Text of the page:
Joseph Piotroski is an accounting professor who examined if it was possible to improve upon a low price-to-book investing strategy by requiring additional measures of financial strength. (He defined low price-to-book as multiples that were in the lowest 20% of all stocks.) Piotroski observed that most companies trade with low price-to-book ratios because they are financially distressed. He developed a nine-point scale to measure improving financial strength.

    In his study published in 2000, Piotroski compared the performance of “winners” (a score of eight or nine) and “losers” (a score of zero or one). He found that the winners outperformed the losers over the next year. In addition, when he included a ranking for price-to-book ratio, he found that within the “winners” portfolio (those stocks with a score of eight or nine), stocks in the lowest price-to-book-ratio deciles performed better than those with higher price-to-book ratios.

    The nine-point scale rewarded one point for each criterion in three basic categories: profitability, capital structure, and operating efficiency.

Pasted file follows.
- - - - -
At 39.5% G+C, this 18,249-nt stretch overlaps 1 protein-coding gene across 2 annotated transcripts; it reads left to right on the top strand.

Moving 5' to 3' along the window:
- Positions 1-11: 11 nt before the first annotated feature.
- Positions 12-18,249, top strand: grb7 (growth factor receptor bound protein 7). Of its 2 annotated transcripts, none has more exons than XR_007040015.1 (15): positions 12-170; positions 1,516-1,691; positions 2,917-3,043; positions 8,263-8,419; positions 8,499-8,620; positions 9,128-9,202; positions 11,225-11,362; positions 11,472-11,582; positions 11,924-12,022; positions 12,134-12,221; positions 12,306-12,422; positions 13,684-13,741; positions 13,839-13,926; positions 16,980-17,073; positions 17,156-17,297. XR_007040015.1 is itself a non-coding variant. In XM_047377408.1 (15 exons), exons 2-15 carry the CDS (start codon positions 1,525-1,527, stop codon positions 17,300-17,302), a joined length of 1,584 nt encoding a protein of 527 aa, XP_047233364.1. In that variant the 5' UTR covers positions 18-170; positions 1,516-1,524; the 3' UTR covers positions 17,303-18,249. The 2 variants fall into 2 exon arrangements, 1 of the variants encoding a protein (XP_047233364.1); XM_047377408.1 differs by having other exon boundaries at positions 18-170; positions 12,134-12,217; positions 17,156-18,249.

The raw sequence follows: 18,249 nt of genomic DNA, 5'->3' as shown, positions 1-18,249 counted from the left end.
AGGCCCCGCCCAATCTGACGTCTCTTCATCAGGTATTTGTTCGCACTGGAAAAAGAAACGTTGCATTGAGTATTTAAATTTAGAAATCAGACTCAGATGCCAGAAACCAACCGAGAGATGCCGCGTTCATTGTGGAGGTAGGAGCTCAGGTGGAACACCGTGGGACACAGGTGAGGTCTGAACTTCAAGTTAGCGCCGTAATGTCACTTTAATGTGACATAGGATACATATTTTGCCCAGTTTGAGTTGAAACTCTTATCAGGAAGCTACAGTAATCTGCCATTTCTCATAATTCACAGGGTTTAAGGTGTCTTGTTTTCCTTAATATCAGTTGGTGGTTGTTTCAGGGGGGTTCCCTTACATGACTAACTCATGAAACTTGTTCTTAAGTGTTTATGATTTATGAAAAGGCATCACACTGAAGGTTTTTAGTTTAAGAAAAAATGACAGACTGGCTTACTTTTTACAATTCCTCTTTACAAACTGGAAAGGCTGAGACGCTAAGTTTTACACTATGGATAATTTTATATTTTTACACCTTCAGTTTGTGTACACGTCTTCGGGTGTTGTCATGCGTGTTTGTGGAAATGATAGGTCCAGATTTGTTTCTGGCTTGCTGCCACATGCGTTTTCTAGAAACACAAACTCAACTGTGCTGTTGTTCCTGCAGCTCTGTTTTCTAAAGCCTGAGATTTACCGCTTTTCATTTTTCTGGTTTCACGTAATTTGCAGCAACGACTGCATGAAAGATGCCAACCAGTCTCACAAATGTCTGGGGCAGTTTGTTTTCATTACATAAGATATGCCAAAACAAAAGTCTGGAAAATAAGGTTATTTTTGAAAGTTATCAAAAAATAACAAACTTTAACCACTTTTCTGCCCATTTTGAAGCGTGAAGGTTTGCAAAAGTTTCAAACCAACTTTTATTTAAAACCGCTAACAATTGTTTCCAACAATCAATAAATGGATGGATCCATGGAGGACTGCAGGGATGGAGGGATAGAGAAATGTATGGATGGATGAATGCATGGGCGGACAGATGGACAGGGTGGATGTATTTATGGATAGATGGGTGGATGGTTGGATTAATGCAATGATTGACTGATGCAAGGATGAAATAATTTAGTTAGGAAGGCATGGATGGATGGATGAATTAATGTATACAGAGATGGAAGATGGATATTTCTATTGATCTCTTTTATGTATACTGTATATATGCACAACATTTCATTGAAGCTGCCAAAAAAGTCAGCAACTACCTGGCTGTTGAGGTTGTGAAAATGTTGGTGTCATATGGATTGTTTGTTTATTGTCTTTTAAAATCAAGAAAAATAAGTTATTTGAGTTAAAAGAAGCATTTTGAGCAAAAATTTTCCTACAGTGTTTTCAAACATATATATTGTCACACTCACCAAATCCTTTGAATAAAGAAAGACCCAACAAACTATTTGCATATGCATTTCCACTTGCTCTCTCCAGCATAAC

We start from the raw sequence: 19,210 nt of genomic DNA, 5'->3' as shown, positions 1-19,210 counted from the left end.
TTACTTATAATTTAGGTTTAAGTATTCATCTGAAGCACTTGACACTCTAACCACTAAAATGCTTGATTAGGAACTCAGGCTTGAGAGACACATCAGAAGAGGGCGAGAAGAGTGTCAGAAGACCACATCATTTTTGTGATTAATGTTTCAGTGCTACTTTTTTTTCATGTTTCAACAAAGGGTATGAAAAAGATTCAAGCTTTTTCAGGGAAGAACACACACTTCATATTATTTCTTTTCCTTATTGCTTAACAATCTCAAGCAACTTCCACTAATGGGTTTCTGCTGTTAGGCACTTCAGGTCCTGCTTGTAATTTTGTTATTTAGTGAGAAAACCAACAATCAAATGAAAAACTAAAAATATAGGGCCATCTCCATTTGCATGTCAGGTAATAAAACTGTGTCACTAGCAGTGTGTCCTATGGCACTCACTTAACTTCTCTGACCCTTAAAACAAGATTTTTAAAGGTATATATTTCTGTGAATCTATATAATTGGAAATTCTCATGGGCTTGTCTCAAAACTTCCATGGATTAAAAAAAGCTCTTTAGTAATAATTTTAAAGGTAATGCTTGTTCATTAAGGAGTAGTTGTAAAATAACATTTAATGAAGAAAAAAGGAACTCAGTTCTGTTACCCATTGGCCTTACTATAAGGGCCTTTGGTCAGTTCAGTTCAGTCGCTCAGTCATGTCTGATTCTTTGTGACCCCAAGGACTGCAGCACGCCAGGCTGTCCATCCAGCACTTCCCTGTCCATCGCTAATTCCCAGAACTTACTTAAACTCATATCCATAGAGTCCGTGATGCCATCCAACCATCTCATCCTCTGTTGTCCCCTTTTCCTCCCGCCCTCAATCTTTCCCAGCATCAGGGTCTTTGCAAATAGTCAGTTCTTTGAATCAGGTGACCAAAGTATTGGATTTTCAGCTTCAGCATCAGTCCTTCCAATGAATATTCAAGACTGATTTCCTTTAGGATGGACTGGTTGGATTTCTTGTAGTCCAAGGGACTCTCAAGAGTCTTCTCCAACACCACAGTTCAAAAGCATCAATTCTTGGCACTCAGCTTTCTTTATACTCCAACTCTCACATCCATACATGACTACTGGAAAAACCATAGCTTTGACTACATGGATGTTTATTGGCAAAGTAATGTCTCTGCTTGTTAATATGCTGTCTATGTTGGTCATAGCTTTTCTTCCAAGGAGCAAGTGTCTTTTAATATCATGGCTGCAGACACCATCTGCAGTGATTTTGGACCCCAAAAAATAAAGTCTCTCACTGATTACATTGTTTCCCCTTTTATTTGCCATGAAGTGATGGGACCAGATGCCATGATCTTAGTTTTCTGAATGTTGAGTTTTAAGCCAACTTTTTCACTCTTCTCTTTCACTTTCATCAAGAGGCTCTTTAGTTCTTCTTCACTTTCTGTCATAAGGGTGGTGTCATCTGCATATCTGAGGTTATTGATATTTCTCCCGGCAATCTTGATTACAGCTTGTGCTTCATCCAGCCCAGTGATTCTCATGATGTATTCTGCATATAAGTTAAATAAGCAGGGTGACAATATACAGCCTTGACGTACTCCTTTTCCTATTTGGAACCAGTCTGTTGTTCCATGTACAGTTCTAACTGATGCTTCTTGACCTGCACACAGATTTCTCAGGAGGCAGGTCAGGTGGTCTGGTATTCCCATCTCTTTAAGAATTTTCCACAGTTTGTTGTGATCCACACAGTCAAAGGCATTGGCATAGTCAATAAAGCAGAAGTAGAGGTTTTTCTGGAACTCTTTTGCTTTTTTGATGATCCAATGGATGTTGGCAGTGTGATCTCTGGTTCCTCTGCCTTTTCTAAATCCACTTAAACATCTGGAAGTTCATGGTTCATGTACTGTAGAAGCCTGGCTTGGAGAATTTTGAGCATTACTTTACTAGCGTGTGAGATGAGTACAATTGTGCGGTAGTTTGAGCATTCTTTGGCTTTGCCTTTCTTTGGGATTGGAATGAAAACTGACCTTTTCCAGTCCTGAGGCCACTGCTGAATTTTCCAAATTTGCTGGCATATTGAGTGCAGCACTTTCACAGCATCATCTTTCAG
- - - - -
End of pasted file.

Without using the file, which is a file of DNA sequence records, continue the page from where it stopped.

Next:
A company can earn up to four points for profitability. One point is awarded for meeting each of the following conditions (based on the most recent full fiscal year): positive return on assets, year-over-year improvement in return on assets, positive cash flow from operations, and cash flow from operations that exceeds net income. While these criteria may not seem too strict, Piotroski found that 40% of low price-to-book-value stocks reported losses in the prior two fiscal years.

    Capital Structure

    Three points are awarded for capital structure and the ability to meet future debt obligations. The first requirement is a year-over-year improving (or lower) debt-to-asset ratio. Piotroski measures liquidity by requiring a year-over-year improving (or increasing) current ratio.